I visited the American Museum of Natural History today, and, as usual, I was amazed at the depth and breadth of the exhibits there. It being the Sunday of a holiday weekend, the place was full to bursting, especially with children begging for astronaut ice cream or a stuffed Tyrannosaurus Rex. The museum taught me something else as well, though, something that can help us deal with the growing anti-science movement in this country.
You’ll notice a prominent element in that photograph. Above the statue of Teddy Roosevelt on a horse, a triumphant Galapagos Tortoise adorns the DARWIN banner. I have been to see the exhibit about his life, and one of the elements that surprised me had to do with Darwin’s conflicted feelings on religion. Indeed, as I thought about the different exhibits I saw today, a common element emerged that showed an effective way to approach the feeling in this country that science and religion do not mix.
You see, museums have become one of the new fronts in this debate. The growing number of Americans who feel that evolution is not accurate have, apparently, decided that museums are as guilty as science classrooms of teaching immoral, inappropriate things to innocent children.
It is no secret why some people feel this way. They believe that they already know the correct explanation for why things are the way they are, and any evidence to the contrary must be wrong. The creationists Darksyde profiles for us are excellent examples of this effect. Once knowing, for certain, how everything works becomes an important part of your self worth, it becomes difficult to handle new discoveries.
Upstairs in the museum, I noticed this interesting illustration among the exquisitely reconstructed dinosaur skeletons. By Odin’s beard! It’s an evolutionary tree of the descent of the Tetanuran (Three-Fingered Hand) dinosaurs. And, as I verified from the skeleton evidence all around me, it seems awfully clear and valid. It also did not seem immediately threatening to the moral development of the many children around me.
I visited the Hall of Marine Mammals, where I saw one of my personal favorites. This fellow was staring out at the busy floor, surrounded by a whole bunch of scientifically accurate and thoroughly evolution-drenched material, and everyone seemed to be okay. Indeed, they seemed to be enjoying themselves. I became more and more confused. I didn’t get why people would object to this stuff.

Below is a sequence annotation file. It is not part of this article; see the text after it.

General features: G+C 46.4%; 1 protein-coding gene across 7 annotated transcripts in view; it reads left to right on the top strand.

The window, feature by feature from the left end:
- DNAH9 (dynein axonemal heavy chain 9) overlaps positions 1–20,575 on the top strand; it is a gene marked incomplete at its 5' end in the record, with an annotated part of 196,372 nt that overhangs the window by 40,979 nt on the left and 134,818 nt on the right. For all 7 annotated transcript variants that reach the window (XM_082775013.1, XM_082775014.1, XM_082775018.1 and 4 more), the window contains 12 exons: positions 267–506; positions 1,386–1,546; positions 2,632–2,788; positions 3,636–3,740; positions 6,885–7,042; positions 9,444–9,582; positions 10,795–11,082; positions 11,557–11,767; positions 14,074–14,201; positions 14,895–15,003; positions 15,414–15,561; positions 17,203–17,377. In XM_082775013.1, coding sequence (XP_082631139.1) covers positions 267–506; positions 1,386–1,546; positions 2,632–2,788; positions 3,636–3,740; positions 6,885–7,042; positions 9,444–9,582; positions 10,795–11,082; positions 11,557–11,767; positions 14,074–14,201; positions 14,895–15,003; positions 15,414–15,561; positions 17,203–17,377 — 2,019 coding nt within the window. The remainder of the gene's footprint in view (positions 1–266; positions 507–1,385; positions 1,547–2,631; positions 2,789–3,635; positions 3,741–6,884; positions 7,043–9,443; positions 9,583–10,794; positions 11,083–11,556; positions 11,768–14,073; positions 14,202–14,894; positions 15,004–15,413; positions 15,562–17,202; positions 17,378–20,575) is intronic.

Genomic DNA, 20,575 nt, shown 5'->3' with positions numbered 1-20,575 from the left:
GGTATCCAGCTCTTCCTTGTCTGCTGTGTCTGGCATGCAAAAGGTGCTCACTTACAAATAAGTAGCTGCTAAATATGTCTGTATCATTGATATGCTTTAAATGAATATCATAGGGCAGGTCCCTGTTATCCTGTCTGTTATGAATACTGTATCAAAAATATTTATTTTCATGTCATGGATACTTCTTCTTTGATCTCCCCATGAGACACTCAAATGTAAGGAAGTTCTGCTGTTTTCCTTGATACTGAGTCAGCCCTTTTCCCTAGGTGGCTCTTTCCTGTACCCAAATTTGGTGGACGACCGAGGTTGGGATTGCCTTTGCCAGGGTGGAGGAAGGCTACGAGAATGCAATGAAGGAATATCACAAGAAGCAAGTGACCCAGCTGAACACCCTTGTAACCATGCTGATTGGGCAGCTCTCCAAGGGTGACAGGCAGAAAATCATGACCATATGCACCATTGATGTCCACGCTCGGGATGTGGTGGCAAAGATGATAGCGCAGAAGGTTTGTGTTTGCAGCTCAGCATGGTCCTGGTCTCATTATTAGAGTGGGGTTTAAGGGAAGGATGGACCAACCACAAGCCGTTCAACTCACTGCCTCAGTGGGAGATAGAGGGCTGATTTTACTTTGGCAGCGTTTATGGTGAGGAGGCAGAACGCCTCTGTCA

When I went to the Rose Space Center to see the planetarium show, Passport to the Universe, I was impressed by the clarity of the scientific narrative of the film. It takes a journey from Earth all the way out to the scale of the observable universe, which is, as I learned, very, very large. As I have mentioned before, there were many children in the museum, and just so there were many in the theater as well. When the show ended, with a scientifically questionable rapid transit back to earth via black hole, one of the children began to cry. The child was saying how this was scary, and how she didn’t like it, and I realized something.
The anti-science crusaders are like this child. They are scared of things that challenge their understanding of the universe. They cherish the idea that they know the truth about the world, and new discoveries threaten this perception. This is the crux of the issue: we think of science as a pathway to beneficial and wonderful discoveries, but they see it as a dangerous fountain, sometimes producing benefits, but other times producing strange, unorthodox, and threatening ideas.
On the way out of the museum, I thought this over more and more. How can you talk with someone about these matters if they refuse to budge on their core belief? Well, I figured, the same way you would talk to anyone unfamiliar with new and intimidating terrain. Show them the wondrous parts first, and engage their curiousity. It might not work in every case, but I think if more creationists went to museums, and could see how amazing the universe really is, they would get less attached to teaching garbage to our children.
If you believe in god, there is nothing in a museum to take away from his glory in having created it all. I don’t believe in god, and I can still tear up at a view of the virgo supercluster, with a tiny highlighted sphere that shows where I live.